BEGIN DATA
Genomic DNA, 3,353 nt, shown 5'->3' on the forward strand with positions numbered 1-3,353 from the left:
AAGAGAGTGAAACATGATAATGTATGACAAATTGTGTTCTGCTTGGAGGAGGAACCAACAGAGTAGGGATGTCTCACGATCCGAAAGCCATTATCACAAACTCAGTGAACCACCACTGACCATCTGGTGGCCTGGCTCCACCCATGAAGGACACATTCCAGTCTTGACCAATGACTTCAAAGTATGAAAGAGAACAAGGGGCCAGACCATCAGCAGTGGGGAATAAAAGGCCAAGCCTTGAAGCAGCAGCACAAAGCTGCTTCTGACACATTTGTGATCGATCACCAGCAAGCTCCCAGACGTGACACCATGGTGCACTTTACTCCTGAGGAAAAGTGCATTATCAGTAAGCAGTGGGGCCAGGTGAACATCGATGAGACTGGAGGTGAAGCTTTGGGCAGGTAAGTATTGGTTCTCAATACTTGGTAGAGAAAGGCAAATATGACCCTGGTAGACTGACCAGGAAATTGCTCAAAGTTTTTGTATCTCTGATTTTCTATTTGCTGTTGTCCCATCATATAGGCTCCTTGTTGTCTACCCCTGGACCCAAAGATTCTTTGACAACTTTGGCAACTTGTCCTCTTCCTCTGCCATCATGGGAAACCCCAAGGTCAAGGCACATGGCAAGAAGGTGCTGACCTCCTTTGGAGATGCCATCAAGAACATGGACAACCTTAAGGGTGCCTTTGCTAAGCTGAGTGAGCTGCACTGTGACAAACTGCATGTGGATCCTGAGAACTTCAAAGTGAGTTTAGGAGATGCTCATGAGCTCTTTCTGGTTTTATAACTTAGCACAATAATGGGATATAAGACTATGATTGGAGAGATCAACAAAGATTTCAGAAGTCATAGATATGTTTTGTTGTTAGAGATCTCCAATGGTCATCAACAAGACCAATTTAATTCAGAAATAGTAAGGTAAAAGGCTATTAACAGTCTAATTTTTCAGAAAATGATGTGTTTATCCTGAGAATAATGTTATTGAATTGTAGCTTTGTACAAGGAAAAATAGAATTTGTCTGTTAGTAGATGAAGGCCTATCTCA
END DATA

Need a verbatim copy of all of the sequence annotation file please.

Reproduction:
Genomic DNA, 3,353 nt, shown 5'->3' on the forward strand with positions numbered 1-3,353 from the left:
AAGAGAGTGAAACATGATAATGTATGACAAATTGTGTTCTGCTTGGAGGAGGAACCAACAGAGTAGGGATGTCTCACGATCCGAAAGCCATTATCACAAACTCAGTGAACCACCACTGACCATCTGGTGGCCTGGCTCCACCCATGAAGGACACATTCCAGTCTTGACCAATGACTTCAAAGTATGAAAGAGAACAAGGGGCCAGACCATCAGCAGTGGGGAATAAAAGGCCAAGCCTTGAAGCAGCAGCACAAAGCTGCTTCTGACACATTTGTGATCGATCACCAGCAAGCTCCCAGACGTGACACCATGGTGCACTTTACTCCTGAGGAAAAGTGCATTATCAGTAAGCAGTGGGGCCAGGTGAACATCGATGAGACTGGAGGTGAAGCTTTGGGCAGGTAAGTATTGGTTCTCAATACTTGGTAGAGAAAGGCAAATATGACCCTGGTAGACTGACCAGGAAATTGCTCAAAGTTTTTGTATCTCTGATTTTCTATTTGCTGTTGTCCCATCATATAGGCTCCTTGTTGTCTACCCCTGGACCCAAAGATTCTTTGACAACTTTGGCAACTTGTCCTCTTCCTCTGCCATCATGGGAAACCCCAAGGTCAAGGCACATGGCAAGAAGGTGCTGACCTCCTTTGGAGATGCCATCAAGAACATGGACAACCTTAAGGGTGCCTTTGCTAAGCTGAGTGAGCTGCACTGTGACAAACTGCATGTGGATCCTGAGAACTTCAAAGTGAGTTTAGGAGATGCTCATGAGCTCTTTCTGGTTTTATAACTTAGCACAATAATGGGATATAAGACTATGATTGGAGAGATCAACAAAGATTTCAGAAGTCATAGATATGTTTTGTTGTTAGAGATCTCCAATGGTCATCAACAAGACCAATTTAATTCAGAAATAGTAAGGTAAAAGGCTATTAACAGTCTAATTTTTCAGAAAATGATGTGTTTATCCTGAGAATAATGTTATTGAATTGTAGCTTTGTACAAGGAAAAATAGAATTTGTCTGTTAGTAGATGAAGGCCTATCTCA